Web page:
Word Nerd: 4 words for mindfulness on International Earth Day 2020

22 Apr

It should not take a crisis to shock and center us, but if the mythic tradition is to be believed, that’s exactly what we need. We have all become familiar with the good news emerging from COVID19 – altruism in the times of disaster, signs of nature restoring itself, even as we cope with the numbers.

In this context, on International Earth Day 2020, we look for to nature for inspiration – to teach us resilience and hope. She gives us these 4 words from her millions.


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A shrub with yellow flowers in spring, it is native to North Africa and Western Europe. It is a common name for gorse and heaths. The plant needs very little to thrive and is used for reclaiming waste land. Why? Because furze can settle in and fix the soil’s nitrogen therefore prepping the land for other plants.

Another fascinating fact about this humble wildling species is how it responds to fire. It is highly flammable but it can regenerate quickly from stumps. The very image of resilience.

Glisk (Scots)

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Not a word listed in the Oxford English Dictionary, glisk is a Scots words. It means glimpse, gleam or a brief instant. Glisk can also act as a verb to mean ‘to catch a glimpse’ or ‘take a look.’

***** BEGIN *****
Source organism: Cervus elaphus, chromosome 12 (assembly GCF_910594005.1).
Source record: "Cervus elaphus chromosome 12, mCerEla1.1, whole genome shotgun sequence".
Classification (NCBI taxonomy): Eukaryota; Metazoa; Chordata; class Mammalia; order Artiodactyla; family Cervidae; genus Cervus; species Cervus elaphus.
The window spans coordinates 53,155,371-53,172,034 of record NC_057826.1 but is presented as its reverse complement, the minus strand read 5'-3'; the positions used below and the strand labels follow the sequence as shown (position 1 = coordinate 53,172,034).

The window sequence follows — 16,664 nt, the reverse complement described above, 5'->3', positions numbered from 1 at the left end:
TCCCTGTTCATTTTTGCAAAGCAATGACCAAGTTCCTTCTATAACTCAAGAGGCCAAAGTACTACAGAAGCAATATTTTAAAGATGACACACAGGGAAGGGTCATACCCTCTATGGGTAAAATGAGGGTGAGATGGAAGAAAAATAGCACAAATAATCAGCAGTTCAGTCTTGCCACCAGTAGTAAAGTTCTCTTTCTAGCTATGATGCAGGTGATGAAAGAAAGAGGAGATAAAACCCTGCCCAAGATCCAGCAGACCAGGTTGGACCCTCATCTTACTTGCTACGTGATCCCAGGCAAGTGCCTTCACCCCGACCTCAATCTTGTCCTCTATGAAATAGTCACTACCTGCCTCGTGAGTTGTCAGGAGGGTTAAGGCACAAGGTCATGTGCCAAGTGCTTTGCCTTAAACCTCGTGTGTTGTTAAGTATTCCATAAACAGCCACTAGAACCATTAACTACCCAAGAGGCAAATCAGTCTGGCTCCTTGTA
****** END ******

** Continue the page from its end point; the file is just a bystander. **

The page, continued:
On Twitter, where well-loved nature writer, Robert MacFarlane often shares a word for the day, he defined the meaning as… “Sunlight glimpsed through a break in the clouds; a fleeting glance at a glittering sight; a sudden flash of hope in the heart.”

Isn’t this beautiful?

Example: A glisk of gold over the mountain as the night is passing away.


BrainGain MagazineCaption: Photo by Suliman Sallehi from Pexels

The root of the word is the Latin ‘caes’ which means cut or hewn. In modern poetry, it means a pause in the middle of a line. When reading or listening to poetry (or music), the caesura gives us a chance to consider the information we have already been given. It is an opportunity to reflect.


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Trees which yield fragrant, durable timber. It is also well known for its essential oil that is widely used. The cedar forest is also the ancient forest of the gods in Mesopotamian myth. Here is more context from MacFarlane, for us to consider: “In the Epic of Gilgamesh (composed c. 1800 BC), Gilgamesh travels to the Cedar Forest to cut down its greatest trees. It is the forest of world literature & the first to suffer human feeling.”


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